If truth is not to be found on the shelves of the British Museum, where, I asked myself, picking up a notebook and a pencil, is truth? Thus provided, thus confident and enquiring, I set out...
Virginia Woolf, A Room of One's Own
Yesterday was my free day in central London, and after a sunny walk through St James Park in the morning, I spent most of it here.
Not quite by design -- Bloomsbury was more of a hike than I remembered and it took me longer to get there than expected -- but somehow once I arrived I couldn't manage to leave, returning to favorite rooms two or three times before finally dragging myself out into the dusk for the long walk back.
Virginia wouldn't recognize it now; I hadn't been there in decades and I didn't either, at first. The Reading Room and Library have been moved to other locations, and the fusty old courtyard is now a beautiful, light-filled space, with modern staircases facing off against the old stone pediments.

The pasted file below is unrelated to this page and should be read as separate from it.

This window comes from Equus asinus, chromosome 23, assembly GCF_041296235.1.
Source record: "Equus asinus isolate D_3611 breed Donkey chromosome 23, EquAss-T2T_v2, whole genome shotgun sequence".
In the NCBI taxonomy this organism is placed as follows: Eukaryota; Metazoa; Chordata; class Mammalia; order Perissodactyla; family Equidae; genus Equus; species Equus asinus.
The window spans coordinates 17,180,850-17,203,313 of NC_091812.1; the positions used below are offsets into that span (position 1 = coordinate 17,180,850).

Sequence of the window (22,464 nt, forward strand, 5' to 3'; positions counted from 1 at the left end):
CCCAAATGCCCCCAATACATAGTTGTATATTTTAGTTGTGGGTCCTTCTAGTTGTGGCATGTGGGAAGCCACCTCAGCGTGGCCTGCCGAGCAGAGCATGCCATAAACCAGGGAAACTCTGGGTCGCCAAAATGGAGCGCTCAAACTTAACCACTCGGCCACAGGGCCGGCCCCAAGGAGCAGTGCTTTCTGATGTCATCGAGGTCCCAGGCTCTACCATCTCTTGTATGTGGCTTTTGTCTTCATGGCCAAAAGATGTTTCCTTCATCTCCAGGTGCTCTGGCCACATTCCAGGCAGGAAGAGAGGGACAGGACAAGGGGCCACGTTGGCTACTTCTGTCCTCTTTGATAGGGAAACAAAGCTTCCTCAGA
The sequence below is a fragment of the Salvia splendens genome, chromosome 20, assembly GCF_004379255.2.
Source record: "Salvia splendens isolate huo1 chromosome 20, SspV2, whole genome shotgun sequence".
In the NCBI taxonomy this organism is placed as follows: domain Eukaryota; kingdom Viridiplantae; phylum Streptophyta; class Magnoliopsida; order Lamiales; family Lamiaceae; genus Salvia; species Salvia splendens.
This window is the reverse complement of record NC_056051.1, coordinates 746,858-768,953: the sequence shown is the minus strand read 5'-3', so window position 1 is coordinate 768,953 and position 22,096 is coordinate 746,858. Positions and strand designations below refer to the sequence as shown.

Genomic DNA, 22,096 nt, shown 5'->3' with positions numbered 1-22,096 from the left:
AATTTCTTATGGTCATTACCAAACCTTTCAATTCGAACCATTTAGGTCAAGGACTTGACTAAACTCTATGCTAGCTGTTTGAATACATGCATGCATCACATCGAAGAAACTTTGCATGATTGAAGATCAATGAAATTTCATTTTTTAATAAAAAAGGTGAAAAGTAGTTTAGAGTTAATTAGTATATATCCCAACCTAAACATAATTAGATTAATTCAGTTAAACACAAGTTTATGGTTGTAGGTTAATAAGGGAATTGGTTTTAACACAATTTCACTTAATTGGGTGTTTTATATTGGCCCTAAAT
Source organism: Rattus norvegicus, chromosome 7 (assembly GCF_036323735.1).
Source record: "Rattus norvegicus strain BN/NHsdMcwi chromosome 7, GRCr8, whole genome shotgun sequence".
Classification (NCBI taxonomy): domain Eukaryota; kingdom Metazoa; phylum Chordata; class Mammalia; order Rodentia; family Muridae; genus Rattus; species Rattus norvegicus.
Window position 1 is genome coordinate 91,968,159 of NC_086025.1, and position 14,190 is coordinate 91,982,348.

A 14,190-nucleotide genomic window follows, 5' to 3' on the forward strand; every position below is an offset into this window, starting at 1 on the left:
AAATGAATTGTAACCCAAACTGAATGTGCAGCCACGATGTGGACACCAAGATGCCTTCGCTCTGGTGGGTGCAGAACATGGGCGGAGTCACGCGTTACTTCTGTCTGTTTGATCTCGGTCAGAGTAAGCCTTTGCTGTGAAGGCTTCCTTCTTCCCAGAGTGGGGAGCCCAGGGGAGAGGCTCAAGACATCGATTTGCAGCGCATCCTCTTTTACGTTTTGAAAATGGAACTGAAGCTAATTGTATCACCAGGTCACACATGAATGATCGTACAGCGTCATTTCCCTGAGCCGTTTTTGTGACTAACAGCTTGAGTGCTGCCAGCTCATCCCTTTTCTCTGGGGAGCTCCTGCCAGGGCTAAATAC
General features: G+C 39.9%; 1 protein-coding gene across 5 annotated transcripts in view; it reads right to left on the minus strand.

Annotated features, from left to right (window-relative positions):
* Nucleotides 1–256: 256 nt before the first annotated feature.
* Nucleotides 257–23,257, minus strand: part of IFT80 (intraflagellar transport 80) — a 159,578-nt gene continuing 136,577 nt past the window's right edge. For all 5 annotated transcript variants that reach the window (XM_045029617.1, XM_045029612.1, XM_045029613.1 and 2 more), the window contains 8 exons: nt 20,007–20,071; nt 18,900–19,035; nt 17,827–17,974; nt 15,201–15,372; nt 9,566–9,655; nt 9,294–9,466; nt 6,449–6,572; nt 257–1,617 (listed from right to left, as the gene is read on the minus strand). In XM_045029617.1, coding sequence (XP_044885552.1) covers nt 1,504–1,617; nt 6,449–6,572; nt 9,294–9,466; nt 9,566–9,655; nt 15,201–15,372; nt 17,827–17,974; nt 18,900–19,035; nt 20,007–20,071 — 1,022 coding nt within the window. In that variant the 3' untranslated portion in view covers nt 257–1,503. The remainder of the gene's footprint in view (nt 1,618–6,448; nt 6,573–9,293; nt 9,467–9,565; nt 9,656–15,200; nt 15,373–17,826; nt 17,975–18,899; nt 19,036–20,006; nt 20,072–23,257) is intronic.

But when I was standing in front of the Rosetta Stone, and the Parthenon marbles, and the Assyrian reliefs, time melted away and I remembered the young woman who first saw them long ago, and I felt so clearly who I had been and who I was now that it left me a little shaken and brought tears to my eyes more than once.
She loved London so much, that young woman. Me. I hadn't really forgotten, but yesterday it all came back to me and I saw the old stones with fresh eyes again. I wouldn't be twenty or twenty-four again for anything; I've earned every one of my years. But I'm glad that I can still feel that sense of promise and possibility, that there are things to learn and adventures still to be had, that I felt then.
I am so lucky. And I know it.